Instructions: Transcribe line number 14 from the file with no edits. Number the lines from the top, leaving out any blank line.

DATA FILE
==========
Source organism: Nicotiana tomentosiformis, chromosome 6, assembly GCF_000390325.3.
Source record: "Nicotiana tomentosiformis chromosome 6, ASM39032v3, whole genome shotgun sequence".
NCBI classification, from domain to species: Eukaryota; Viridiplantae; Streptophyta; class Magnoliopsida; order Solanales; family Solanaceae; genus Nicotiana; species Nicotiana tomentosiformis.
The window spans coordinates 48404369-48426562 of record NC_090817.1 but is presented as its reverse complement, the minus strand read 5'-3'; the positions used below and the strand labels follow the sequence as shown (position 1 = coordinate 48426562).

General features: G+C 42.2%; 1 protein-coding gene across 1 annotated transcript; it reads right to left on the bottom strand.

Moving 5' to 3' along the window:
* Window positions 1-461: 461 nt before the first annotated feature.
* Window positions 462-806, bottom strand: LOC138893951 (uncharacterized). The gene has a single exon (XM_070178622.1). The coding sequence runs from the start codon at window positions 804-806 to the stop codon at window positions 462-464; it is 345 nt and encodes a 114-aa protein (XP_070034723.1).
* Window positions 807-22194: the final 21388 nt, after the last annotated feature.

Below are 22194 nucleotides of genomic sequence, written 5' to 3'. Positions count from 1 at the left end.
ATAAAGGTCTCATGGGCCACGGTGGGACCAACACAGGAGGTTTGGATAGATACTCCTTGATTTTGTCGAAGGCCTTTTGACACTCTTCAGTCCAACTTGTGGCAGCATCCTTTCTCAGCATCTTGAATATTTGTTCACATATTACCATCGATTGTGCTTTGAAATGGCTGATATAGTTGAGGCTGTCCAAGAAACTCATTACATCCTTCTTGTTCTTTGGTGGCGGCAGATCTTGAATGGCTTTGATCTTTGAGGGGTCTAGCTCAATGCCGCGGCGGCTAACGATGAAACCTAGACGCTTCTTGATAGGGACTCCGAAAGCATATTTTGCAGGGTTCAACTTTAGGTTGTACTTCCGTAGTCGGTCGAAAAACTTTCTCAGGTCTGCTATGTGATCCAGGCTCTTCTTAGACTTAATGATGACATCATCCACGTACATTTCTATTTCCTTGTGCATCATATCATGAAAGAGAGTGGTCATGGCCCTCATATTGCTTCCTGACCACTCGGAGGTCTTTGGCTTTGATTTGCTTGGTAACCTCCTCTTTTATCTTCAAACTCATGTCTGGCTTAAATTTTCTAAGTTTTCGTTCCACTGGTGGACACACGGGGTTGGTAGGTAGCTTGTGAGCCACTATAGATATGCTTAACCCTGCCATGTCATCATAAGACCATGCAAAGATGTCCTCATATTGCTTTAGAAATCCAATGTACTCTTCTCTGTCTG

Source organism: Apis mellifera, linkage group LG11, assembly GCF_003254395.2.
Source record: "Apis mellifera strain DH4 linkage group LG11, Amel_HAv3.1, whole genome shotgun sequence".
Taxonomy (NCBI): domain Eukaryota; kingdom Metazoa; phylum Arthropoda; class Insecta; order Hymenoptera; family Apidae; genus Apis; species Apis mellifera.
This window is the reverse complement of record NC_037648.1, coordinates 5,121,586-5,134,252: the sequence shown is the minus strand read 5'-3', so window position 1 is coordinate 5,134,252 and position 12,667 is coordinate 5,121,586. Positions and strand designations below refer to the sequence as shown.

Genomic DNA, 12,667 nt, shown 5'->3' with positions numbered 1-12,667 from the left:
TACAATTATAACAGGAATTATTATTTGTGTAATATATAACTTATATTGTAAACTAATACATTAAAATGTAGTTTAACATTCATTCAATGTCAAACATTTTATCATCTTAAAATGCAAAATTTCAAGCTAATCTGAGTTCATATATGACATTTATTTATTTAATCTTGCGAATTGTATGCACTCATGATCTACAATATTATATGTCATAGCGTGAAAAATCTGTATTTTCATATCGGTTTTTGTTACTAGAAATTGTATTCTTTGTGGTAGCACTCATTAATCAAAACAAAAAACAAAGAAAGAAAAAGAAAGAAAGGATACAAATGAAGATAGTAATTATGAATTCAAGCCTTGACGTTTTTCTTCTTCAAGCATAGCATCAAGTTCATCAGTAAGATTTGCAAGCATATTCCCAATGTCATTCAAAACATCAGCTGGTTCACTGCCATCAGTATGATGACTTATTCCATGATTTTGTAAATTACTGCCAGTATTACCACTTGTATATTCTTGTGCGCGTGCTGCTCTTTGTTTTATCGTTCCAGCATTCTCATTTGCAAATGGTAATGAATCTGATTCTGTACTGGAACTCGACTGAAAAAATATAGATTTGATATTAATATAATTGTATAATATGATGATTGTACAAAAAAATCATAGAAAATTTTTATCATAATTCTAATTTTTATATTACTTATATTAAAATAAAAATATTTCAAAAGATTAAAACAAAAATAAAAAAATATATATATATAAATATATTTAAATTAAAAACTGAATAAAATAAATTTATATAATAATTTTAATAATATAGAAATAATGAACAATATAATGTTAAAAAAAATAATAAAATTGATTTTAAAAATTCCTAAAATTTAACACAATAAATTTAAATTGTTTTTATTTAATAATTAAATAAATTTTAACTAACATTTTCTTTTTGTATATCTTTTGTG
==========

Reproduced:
Taxonomy (NCBI): domain Eukaryota; kingdom Metazoa; phylum Arthropoda; class Insecta; order Hymenoptera; family Apidae; genus Apis; species Apis mellifera.